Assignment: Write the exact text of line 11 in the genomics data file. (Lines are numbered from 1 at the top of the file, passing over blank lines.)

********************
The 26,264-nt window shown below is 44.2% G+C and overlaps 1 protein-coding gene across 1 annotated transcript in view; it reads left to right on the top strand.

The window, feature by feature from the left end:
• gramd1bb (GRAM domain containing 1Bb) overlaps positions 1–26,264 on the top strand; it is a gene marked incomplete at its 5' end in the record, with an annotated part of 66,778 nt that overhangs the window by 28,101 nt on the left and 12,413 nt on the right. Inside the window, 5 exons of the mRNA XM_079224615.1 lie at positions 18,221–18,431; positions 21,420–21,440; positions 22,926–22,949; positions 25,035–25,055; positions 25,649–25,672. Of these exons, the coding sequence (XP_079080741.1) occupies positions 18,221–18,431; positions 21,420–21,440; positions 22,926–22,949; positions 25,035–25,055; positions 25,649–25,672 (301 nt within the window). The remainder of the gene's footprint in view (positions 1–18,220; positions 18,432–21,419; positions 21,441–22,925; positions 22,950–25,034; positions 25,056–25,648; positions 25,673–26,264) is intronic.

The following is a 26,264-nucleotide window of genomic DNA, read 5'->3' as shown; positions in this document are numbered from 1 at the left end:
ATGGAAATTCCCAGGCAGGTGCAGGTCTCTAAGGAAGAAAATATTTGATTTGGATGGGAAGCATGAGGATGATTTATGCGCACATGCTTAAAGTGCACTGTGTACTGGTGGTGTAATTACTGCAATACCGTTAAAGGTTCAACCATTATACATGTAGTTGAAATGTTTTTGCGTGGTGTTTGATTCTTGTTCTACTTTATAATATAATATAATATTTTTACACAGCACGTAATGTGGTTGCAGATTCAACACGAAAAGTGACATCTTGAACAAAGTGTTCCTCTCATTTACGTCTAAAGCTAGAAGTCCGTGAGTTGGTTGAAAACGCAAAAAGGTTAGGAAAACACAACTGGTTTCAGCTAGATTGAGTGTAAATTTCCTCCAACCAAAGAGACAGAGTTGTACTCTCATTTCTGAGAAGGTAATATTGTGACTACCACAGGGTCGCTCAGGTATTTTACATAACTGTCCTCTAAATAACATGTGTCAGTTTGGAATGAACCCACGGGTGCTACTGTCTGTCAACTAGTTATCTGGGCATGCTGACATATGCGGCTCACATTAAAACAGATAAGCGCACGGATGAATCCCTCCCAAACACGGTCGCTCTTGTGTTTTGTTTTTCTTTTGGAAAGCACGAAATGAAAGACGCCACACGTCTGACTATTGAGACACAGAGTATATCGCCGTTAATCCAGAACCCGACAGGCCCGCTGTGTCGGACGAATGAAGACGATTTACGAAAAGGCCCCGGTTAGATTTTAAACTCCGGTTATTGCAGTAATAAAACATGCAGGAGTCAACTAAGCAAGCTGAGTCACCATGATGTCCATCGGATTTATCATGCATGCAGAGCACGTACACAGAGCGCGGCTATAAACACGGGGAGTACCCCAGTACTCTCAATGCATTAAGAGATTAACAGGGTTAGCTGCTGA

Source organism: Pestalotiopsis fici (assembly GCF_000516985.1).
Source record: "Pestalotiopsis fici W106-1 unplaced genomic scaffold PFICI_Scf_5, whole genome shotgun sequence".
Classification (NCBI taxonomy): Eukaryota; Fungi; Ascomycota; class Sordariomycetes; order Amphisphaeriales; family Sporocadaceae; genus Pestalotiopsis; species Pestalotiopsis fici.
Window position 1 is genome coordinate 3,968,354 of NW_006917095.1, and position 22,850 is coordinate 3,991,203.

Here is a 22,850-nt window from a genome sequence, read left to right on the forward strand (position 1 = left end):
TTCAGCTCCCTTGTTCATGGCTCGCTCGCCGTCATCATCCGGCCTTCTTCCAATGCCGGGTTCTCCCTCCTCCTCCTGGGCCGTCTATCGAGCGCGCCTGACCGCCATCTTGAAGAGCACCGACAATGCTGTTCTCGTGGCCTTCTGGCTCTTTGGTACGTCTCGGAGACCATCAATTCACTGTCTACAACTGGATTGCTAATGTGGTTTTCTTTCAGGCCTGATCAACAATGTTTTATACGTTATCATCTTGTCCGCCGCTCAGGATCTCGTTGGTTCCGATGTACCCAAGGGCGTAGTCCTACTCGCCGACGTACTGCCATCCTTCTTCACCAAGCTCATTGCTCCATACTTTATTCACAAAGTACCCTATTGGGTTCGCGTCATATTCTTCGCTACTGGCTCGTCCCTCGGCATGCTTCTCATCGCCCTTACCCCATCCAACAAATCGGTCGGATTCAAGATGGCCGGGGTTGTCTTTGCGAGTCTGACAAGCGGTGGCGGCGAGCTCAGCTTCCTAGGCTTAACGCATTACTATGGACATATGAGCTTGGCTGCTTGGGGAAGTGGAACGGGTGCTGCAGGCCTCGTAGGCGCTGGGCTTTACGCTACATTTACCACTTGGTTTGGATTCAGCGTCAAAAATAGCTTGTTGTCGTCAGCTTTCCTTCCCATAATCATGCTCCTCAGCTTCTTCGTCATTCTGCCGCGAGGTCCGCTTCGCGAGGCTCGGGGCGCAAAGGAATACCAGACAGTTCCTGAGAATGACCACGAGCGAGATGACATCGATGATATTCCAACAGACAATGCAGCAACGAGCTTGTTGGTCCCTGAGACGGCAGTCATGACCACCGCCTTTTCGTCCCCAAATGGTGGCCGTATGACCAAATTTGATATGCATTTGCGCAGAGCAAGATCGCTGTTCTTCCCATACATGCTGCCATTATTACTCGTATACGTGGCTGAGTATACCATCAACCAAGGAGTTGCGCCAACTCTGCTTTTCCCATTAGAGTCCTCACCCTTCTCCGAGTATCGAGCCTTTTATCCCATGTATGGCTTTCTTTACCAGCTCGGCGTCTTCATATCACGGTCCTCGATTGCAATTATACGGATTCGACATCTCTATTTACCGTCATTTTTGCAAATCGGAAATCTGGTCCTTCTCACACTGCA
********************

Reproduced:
TTCAGCTCCCTTGTTCATGGCTCGCTCGCCGTCATCATCCGGCCTTCTTCCAATGCCGGGTTCTCCCTCCTCCTCCTGGGCCGTCTATCGAGCGCGCCTGACCGCCATCTTGAAGAGCACCGACAATGCTGTTCTCGTGGCCTTCTGGCTCTTTGGTACGTCTCGGAGACCATCAATTCACTGTCTACAACTGGATTGCTAATGTGGTTTTCTTTCAGGCCTGATCAACAATGTTTTATACGTTATCATCTTGTCCGCCGCTCAGGATCTCGTTGGTTCCGATGTACCCAAGGGCGTAGTCCTACTCGCCGACGTACTGCCATCCTTCTTCACCAAGCTCATTGCTCCATACTTTATTCACAAAGTACCCTATTGGGTTCGCGTCATATTCTTCGCTACTGGCTCGTCCCTCGGCATGCTTCTCATCGCCCTTACCCCATCCAACAAATCGGTCGGATTCAAGATGGCCGGGGTTGTCTTTGCGAGTCTGACAAGCGGTGGCGGCGAGCTCAGCTTCCTAGGCTTAACGCATTACTATGGACATATGAGCTTGGCTGCTTGGGGAAGTGGAACGGGTGCTGCAGGCCTCGTAGGCGCTGGGCTTTACGCTACATTTACCACTTGGTTTGGATTCAGCGTCAAAAATAGCTTGTTGTCGTCAGCTTTCCTTCCCATAATCATGCTCCTCAGCTTCTTCGTCATTCTGCCGCGAGGTCCGCTTCGCGAGGCTCGGGGCGCAAAGGAATACCAGACAGTTCCTGAGAATGACCACGAGCGAGATGACATCGATGATATTCCAACAGACAATGCAGCAACGAGCTTGTTGGTCCCTGAGACGGCAGTCATGACCACCGCCTTTTCGTCCCCAAATGGTGGCCGTATGACCAAATTTGATATGCATTTGCGCAGAGCAAGATCGCTGTTCTTCCCATACATGCTGCCATTATTACTCGTATACGTGGCTGAGTATACCATCAACCAAGGAGTTGCGCCAACTCTGCTTTTCCCATTAGAGTCCTCACCCTTCTCCGAGTATCGAGCCTTTTATCCCATGTATGGCTTTCTTTACCAGCTCGGCGTCTTCATATCACGGTCCTCGATTGCAATTATACGGATTCGACATCTCTATTTACCGTCATTTTTGCAAATCGGAAATCTGGTCCTTCTCACACTGCA